Women in managerial and leadership positions in the G20 - Data availability and preliminary findings

Stocktaking report prepared for the Empowerment and Progression of Women's Economic Representation (EMPOWER) under the Saudi G20 Presidency

This report takes stock of the existing data and the data required to track progress towards achieving gender parity in managerial and leadership positions and presents some preliminary findings.

The report highlights significant data gaps as well as the need for a better harmonisation of data amongst G20 countries. Both issues need to be addressed in order to better track progress and enable evidence-based decision making. The report further shows that only limited progress has been made in terms of women’s full and effective participation and equal opportunities for leadership positions in the world of work over the past 10 years. None of the countries with available data reaches the target of 50 per cent of women in senior and middle management positions (indicator 5.5.2 of the Sustainable Development Goals (SDG)). The share of women in managerial positions is particularly low in occupations that are traditionally dominated by men. Overall, the public sector seems to provide more management opportunities for women than the private sector.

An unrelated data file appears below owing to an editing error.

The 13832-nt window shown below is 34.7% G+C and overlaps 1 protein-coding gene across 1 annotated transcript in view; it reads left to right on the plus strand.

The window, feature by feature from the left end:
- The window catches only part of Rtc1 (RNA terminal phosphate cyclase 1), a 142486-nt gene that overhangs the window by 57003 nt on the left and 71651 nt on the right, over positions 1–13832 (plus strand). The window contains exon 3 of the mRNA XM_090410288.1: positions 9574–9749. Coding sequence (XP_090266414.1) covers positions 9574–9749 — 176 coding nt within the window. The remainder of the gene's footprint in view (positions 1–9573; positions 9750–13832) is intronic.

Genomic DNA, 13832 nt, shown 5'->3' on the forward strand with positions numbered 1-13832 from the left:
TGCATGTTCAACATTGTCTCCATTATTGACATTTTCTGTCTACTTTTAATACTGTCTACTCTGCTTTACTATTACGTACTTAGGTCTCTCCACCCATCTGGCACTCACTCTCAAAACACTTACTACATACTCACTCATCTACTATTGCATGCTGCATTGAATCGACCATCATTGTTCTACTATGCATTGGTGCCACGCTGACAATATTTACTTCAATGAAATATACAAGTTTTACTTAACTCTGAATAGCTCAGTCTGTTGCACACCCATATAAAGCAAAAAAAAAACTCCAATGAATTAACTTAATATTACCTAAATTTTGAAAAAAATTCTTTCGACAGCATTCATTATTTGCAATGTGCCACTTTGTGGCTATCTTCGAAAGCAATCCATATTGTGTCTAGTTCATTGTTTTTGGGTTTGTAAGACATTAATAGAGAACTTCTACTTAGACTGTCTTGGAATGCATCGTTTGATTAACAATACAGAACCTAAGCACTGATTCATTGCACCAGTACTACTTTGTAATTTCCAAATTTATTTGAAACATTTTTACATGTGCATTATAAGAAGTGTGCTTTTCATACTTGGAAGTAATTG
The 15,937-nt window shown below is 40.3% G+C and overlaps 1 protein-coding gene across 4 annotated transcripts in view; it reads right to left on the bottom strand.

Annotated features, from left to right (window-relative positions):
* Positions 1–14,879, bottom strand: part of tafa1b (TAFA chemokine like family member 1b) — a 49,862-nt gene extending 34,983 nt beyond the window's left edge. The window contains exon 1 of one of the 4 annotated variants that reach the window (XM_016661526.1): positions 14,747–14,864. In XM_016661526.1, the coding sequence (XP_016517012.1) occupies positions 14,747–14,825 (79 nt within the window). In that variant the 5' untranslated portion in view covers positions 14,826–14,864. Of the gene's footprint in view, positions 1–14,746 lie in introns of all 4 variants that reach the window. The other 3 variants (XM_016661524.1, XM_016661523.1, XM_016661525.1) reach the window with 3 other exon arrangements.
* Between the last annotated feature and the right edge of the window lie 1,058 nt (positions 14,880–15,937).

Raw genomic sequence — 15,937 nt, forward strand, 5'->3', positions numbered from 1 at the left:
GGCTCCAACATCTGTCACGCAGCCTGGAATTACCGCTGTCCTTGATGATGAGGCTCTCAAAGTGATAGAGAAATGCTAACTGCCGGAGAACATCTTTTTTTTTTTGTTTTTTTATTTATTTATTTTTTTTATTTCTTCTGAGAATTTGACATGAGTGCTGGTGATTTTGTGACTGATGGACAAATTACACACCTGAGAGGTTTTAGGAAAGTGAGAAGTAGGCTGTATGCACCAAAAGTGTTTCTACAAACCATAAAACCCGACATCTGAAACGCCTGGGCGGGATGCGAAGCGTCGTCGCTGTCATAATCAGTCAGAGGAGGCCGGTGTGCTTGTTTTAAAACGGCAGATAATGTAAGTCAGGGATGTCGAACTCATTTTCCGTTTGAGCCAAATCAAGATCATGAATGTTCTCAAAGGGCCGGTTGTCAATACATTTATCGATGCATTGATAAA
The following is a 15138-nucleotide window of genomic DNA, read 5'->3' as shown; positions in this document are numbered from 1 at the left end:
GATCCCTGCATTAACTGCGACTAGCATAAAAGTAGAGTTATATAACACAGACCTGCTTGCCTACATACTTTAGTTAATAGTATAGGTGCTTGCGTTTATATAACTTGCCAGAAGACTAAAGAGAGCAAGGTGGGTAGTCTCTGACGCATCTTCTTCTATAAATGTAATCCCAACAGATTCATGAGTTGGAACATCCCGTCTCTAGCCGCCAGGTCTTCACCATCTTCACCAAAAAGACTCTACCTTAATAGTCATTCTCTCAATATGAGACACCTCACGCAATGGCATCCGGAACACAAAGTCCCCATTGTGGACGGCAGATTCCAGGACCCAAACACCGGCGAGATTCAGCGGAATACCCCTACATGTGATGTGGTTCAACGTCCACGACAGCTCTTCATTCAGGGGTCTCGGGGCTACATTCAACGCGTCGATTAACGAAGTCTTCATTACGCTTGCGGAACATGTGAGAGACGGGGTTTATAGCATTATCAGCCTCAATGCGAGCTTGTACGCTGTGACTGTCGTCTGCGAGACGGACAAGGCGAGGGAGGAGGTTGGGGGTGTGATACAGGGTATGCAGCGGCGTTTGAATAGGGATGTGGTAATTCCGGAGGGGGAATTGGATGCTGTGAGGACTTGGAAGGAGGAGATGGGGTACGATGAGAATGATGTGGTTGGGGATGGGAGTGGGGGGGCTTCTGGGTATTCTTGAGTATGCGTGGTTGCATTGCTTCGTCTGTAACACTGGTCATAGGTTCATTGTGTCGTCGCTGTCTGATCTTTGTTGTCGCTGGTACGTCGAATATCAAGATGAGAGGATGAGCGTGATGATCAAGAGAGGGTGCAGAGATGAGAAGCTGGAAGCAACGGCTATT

The COVID-19 crisis risks eroding some of the gains in gender equality that have been achieved in G20 labour markets over recent years. This is not inevitable if decisive action is taken. The private sector has a large range of opportunities to foster gender parity in managerial positions and hence drive progress towards in that regard. An inclusive business culture starts with a gender-balanced workforce and includes a critical mass of women in management, senior leadership and on boards of directors (i.e. of at least 30 per cent). In addition, gender-inclusive policies and practices are needed to ensure equal opportunities for both women and men, and to address any kind of discrimination or bias, including regarding pay levels and employment conditions. Targeted policies regarding flexible working hours and paternity leave can further lead to greater inclusivity and work-life balance for both men and women.